Which Joe gave his name to ‘sloppy joes’? We look at five interesting sandwiches and their lexical origins.
1The place where a spring comes out of the ground.
- ‘There are leaks coming in, leaks in the bathrooms, leaks under the kitchen… the well head leaks, too.’
- ‘Water towers, well heads, manholes and fire hydrants are not typically secure, and are considered the most vulnerable points of a water system.’
- ‘You should test for bacteria if your well head becomes flooded or submerged.’
2The structure over a well, typically an oil or gas well.
- ‘There is a reservoir which is at pressure, and there is a vertical pipe that comes from the reservoir to the well head, which is quite long.’
- ‘The destruction of more than 700 well heads turned oil fields into an environmental disaster, a desert inferno that took seven months to extinguish.’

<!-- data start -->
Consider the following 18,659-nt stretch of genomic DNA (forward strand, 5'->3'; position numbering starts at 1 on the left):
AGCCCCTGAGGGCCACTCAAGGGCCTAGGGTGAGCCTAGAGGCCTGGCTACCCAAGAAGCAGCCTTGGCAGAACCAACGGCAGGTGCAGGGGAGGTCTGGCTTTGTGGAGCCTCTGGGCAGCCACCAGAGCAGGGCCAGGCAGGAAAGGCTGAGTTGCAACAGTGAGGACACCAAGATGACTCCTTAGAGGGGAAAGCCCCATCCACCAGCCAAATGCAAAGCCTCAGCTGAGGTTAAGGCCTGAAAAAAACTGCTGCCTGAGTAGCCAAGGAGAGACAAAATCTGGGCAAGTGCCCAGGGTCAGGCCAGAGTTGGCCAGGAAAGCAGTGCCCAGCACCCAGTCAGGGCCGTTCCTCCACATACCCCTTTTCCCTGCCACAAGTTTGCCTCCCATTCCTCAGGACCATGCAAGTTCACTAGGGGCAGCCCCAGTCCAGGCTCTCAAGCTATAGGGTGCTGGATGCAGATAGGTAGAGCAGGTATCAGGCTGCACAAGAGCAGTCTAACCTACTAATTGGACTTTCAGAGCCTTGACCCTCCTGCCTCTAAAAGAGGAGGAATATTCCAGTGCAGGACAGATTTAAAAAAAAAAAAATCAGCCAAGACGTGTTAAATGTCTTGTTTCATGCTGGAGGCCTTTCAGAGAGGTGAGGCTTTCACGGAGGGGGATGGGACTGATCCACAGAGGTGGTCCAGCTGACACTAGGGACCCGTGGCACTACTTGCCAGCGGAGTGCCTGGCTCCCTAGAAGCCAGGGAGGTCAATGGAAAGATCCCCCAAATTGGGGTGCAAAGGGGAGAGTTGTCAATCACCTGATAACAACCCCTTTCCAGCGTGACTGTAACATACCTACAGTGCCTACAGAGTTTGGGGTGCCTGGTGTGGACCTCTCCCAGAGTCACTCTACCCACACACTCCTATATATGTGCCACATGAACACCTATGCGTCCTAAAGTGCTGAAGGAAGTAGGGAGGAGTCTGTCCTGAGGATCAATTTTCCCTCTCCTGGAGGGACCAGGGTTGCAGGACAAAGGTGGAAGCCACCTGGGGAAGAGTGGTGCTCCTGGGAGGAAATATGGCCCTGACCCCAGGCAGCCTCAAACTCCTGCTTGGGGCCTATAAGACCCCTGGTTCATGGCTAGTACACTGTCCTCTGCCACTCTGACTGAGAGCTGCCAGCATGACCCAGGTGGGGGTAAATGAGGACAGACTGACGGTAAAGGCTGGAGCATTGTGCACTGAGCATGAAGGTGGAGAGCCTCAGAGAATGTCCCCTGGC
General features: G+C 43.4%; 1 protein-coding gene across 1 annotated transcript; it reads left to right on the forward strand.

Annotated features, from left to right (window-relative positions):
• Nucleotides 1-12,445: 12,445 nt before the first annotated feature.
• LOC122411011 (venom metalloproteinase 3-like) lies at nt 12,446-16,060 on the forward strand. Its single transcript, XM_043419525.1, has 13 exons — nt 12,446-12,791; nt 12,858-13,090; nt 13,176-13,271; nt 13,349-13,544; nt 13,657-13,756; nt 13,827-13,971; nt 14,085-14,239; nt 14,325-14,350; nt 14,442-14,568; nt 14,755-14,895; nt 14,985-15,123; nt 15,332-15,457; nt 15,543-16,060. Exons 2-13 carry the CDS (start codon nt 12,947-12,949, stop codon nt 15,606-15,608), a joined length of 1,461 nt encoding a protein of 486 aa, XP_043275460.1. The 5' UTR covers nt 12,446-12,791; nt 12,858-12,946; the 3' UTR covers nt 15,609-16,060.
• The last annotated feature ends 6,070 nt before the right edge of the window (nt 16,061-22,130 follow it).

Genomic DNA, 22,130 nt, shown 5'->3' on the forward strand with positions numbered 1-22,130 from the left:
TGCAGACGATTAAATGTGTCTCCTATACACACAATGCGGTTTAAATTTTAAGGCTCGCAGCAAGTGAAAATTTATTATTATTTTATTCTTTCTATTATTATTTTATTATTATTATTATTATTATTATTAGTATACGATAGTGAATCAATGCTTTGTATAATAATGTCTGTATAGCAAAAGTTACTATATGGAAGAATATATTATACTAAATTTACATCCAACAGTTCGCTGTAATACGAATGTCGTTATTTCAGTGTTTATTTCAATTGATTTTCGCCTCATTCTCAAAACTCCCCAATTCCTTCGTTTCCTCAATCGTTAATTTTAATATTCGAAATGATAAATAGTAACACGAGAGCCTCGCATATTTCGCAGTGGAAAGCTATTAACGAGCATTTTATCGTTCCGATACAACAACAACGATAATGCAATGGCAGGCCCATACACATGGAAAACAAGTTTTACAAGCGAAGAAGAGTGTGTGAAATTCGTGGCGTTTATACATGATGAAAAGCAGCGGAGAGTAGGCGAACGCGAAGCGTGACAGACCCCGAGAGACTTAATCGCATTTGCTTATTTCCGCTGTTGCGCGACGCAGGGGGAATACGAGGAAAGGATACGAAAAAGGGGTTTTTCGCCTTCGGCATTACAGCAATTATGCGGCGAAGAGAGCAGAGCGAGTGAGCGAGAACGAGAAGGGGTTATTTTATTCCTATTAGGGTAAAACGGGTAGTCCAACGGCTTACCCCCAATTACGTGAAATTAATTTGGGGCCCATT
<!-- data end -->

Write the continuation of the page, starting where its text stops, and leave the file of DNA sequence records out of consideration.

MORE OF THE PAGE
- ‘The devastating sandstorms - fierce enough to keep a fire team from tackling oil well fires on Wednesday - actually extinguished fires burning at three well heads in the oilfield.’
- ‘At the Saudi oil giant ARAMCO's high tech hub, engineers monitor oil flow from well head to tanker loading.’
- ‘It smacks of desperation because, as analyst Michael C. Ruppert notes, ‘As water is forced under pressure into the reservoir, the oil is forced upwards toward the well heads and extraction is thereby increased.’’
- ‘The people who buy this car don't worry about the price of petrol at the pumps, they probably own some of the barrels at the well head.’
- ‘I find it amazing that people are talking about the price of gas at the well head going up from $2.15 to $6.’
- ‘Well pads are spaced 80 acres apart on the open, rough prairie; the well heads are housed in garden shed-size hutches.’
- ‘Karl maneuvered his vehicle around next to the well head, the truck's ninety-decibel backup signal announcing his presence.’
We take a look at several popular, though confusing, punctuation marks.
From Afghanistan to Zimbabwe, discover surprising and intriguing language facts from around the globe.
The definitions of ‘buddy’ and ‘bro’ in the OED have recently been revised. We explore their history and increase in popularity.